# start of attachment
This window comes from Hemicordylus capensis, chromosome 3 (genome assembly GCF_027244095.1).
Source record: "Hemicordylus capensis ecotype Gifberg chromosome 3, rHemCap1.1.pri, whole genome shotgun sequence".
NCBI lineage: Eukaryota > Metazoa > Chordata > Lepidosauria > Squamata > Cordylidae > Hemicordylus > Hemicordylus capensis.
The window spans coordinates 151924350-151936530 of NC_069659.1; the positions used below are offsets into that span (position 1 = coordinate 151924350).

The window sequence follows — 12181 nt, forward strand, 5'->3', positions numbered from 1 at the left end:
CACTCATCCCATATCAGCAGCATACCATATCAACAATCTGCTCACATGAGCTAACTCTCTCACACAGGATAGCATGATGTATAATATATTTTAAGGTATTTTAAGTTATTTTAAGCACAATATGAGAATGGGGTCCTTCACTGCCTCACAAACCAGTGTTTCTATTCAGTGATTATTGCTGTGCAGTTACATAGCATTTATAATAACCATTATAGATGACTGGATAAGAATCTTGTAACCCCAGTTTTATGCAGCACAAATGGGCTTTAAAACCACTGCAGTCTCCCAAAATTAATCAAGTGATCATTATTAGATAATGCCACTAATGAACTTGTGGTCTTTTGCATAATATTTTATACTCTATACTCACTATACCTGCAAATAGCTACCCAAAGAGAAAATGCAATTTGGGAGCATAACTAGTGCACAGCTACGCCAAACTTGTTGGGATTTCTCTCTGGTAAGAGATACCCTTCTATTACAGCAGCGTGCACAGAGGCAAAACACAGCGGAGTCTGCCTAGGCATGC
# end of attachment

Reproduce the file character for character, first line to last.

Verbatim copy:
This window comes from Hemicordylus capensis, chromosome 3 (genome assembly GCF_027244095.1).
Source record: "Hemicordylus capensis ecotype Gifberg chromosome 3, rHemCap1.1.pri, whole genome shotgun sequence".
NCBI lineage: Eukaryota > Metazoa > Chordata > Lepidosauria > Squamata > Cordylidae > Hemicordylus > Hemicordylus capensis.
The window spans coordinates 151924350-151936530 of NC_069659.1; the positions used below are offsets into that span (position 1 = coordinate 151924350).

The window sequence follows — 12181 nt, forward strand, 5'->3', positions numbered from 1 at the left end:
CACTCATCCCATATCAGCAGCATACCATATCAACAATCTGCTCACATGAGCTAACTCTCTCACACAGGATAGCATGATGTATAATATATTTTAAGGTATTTTAAGTTATTTTAAGCACAATATGAGAATGGGGTCCTTCACTGCCTCACAAACCAGTGTTTCTATTCAGTGATTATTGCTGTGCAGTTACATAGCATTTATAATAACCATTATAGATGACTGGATAAGAATCTTGTAACCCCAGTTTTATGCAGCACAAATGGGCTTTAAAACCACTGCAGTCTCCCAAAATTAATCAAGTGATCATTATTAGATAATGCCACTAATGAACTTGTGGTCTTTTGCATAATATTTTATACTCTATACTCACTATACCTGCAAATAGCTACCCAAAGAGAAAATGCAATTTGGGAGCATAACTAGTGCACAGCTACGCCAAACTTGTTGGGATTTCTCTCTGGTAAGAGATACCCTTCTATTACAGCAGCGTGCACAGAGGCAAAACACAGCGGAGTCTGCCTAGGCATGC